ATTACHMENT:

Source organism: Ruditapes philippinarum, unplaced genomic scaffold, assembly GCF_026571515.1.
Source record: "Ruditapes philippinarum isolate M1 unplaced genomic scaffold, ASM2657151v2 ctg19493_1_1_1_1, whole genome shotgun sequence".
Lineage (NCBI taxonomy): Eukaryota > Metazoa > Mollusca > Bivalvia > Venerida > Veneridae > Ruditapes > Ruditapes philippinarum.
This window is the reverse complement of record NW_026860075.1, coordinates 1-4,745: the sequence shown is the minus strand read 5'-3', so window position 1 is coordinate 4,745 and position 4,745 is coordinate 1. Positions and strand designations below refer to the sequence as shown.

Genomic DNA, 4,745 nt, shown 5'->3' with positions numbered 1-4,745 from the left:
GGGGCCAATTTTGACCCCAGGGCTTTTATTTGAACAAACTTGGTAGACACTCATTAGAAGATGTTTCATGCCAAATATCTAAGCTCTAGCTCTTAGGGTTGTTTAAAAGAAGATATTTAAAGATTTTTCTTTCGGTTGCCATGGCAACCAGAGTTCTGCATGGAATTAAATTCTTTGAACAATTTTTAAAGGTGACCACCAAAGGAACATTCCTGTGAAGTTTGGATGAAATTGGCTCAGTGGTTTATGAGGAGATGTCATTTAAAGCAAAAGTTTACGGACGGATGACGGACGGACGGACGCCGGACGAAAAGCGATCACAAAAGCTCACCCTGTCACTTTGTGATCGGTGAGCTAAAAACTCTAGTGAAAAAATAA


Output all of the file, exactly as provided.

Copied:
Source organism: Ruditapes philippinarum, unplaced genomic scaffold, assembly GCF_026571515.1.
Source record: "Ruditapes philippinarum isolate M1 unplaced genomic scaffold, ASM2657151v2 ctg19493_1_1_1_1, whole genome shotgun sequence".
Lineage (NCBI taxonomy): Eukaryota > Metazoa > Mollusca > Bivalvia > Venerida > Veneridae > Ruditapes > Ruditapes philippinarum.
This window is the reverse complement of record NW_026860075.1, coordinates 1-4,745: the sequence shown is the minus strand read 5'-3', so window position 1 is coordinate 4,745 and position 4,745 is coordinate 1. Positions and strand designations below refer to the sequence as shown.

Genomic DNA, 4,745 nt, shown 5'->3' with positions numbered 1-4,745 from the left:
GGGGCCAATTTTGACCCCAGGGCTTTTATTTGAACAAACTTGGTAGACACTCATTAGAAGATGTTTCATGCCAAATATCTAAGCTCTAGCTCTTAGGGTTGTTTAAAAGAAGATATTTAAAGATTTTTCTTTCGGTTGCCATGGCAACCAGAGTTCTGCATGGAATTAAATTCTTTGAACAATTTTTAAAGGTGACCACCAAAGGAACATTCCTGTGAAGTTTGGATGAAATTGGCTCAGTGGTTTATGAGGAGATGTCATTTAAAGCAAAAGTTTACGGACGGATGACGGACGGACGGACGCCGGACGAAAAGCGATCACAAAAGCTCACCCTGTCACTTTGTGATCGGTGAGCTAAAAACTCTAGTGAAAAAATAA